John Sebastian Little (1851–1916)
Twenty-first Governor (1907)
John Sebastian Little was active in Arkansas Democratic Party politics for thirty years, holding the positions of prosecuting attorney, judge, congressman, and finally being elected governor in 1906. Persistent health problems ended his gubernatorial term very early, prompting accelerated efforts to provide the state with an elected lieutenant governor.
Born in Jenny Lind (Sebastian County), on March 15, 1851, Little was reputedly the first male child born in the newly created Sebastian County. Known was “Bass” Little, he was the son of Jesse and Elizabeth Tatum Little, pioneer settlers in western Arkansas. He grew up on the family’s farm and attended local schools.
In 1871–72, he spent a single term at Cane Hill College in Washington County. For the next three years, he taught school near his home while studying law under Judge C. B. Neal of Fort Smith (Sebastian County). Admitted to the bar in 1874, he briefly practiced law in nearby Greenwood (Sebastian County), before transferring his practice to Paris (Logan County) in about 1875. On January 4, 1877, he married Elizabeth Jane Irwin of Paris. The couple had five children.
Shortly after settling in Logan County, Little became active in Democratic Party politics. In 1876, he was elected prosecuting attorney of the Twelfth Judicial Circuit on the Democratic ticket and reelected for three additional two-year terms. In this position, he established himself as a highly effective courtroom performer and acquired a wide circle of friends and supporters. After returning to Greenwood, where he maintained his residence for the remainder of his life, he was elected in 1884 to represent Sebastian County in the lower house of Arkansas General Assembly and served in that capacity for one term during 1885. Elected judge of the Twelfth Judicial Circuit Court in 1886, he held that position until 1890. In 1890, he entered the fourth district congressional race against incumbent William L. Terry of Little Rock (Pulaski County) but withdrew from the race because of “nervous exhaustion.” The press implied that Little’s malady was as much emotional as physical. Apparently fully recovered by the summer of 1894, Little was elected to the United States House of Representatives, an office that he held until 1907.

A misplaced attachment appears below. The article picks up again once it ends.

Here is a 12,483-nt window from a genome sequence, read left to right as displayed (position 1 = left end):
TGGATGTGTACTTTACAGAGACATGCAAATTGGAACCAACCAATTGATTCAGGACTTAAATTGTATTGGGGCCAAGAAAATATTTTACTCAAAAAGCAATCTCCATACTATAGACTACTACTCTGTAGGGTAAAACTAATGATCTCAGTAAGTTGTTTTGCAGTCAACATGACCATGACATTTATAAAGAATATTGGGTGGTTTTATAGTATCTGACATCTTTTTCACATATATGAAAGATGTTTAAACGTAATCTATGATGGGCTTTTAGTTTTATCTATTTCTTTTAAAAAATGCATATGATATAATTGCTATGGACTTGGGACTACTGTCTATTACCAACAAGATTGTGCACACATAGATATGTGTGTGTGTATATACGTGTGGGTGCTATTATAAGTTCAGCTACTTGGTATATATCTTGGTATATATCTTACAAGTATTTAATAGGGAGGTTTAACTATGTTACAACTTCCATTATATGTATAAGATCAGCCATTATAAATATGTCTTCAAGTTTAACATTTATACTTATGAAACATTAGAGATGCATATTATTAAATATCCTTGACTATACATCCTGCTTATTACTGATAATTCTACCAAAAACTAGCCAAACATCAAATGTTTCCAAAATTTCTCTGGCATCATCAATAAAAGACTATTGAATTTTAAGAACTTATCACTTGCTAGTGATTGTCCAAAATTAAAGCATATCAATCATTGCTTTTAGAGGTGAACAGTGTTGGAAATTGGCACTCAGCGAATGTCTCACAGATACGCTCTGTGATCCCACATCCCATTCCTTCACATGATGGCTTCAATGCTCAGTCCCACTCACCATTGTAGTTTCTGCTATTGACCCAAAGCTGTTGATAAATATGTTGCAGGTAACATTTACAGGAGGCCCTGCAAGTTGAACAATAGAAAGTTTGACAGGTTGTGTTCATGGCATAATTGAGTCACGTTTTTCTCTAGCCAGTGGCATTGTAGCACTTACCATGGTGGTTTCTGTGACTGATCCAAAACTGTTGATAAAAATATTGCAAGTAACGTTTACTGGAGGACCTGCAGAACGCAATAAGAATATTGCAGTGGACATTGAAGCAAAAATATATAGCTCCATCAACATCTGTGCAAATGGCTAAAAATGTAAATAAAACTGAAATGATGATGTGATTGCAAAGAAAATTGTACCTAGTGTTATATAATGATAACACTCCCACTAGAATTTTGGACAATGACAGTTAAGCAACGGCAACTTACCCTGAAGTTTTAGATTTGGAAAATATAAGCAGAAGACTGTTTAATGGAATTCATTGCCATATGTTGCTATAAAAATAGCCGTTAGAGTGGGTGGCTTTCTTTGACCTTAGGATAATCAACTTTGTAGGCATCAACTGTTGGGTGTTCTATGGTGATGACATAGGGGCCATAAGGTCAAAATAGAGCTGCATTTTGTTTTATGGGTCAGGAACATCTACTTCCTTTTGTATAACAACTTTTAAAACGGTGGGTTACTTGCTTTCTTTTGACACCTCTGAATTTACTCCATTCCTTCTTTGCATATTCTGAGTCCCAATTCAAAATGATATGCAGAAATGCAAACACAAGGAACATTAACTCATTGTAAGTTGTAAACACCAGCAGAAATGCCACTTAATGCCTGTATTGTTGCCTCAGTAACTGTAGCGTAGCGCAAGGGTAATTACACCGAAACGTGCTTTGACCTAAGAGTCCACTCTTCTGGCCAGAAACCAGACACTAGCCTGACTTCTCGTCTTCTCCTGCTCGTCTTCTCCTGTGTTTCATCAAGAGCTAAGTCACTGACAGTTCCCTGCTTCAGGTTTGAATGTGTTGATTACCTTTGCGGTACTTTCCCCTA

Closely associated with William Jennings Bryan, a House colleague from Nebraska, Little was an ardent champion of “free silver,” prohibition, and antitrust legislation. Despite his concern for government economy, Little regularly sought and often secured expensive federal projects for his congressional district, including bridges and post offices.
Little decided to seek the Democratic nomination for governor of Arkansas in 1906, the same year that the incumbent governor, Jeff Davis, attempted to unseat James H. Berry, a veteran United States senator. Little’s chief rival for the gubernatorial nomination was Robert L. Rogers, the state’s independent-minded attorney general, who had alienated Governor Davis. Davis, therefore, threw his support to Little and verbally attacked Rogers. Little projected the image of a moderate who would restore harmony, decency, and unity to Arkansas’s Democratic Party. He avoided the blatantly racist tactics and anti-urban, anti-business biases that characterized Davis’s career. He attempted to withdraw from the governor’s race in 1906 presumably because of another episode of his “nervous” disorder, likely a severe form of melancholia, but was persuaded to persevere by his supporters. Victorious in the Democratic primary, Little won the general election, defeating his Republican opponent, John I. Worthington, by a vote of 105,586 to 46,262.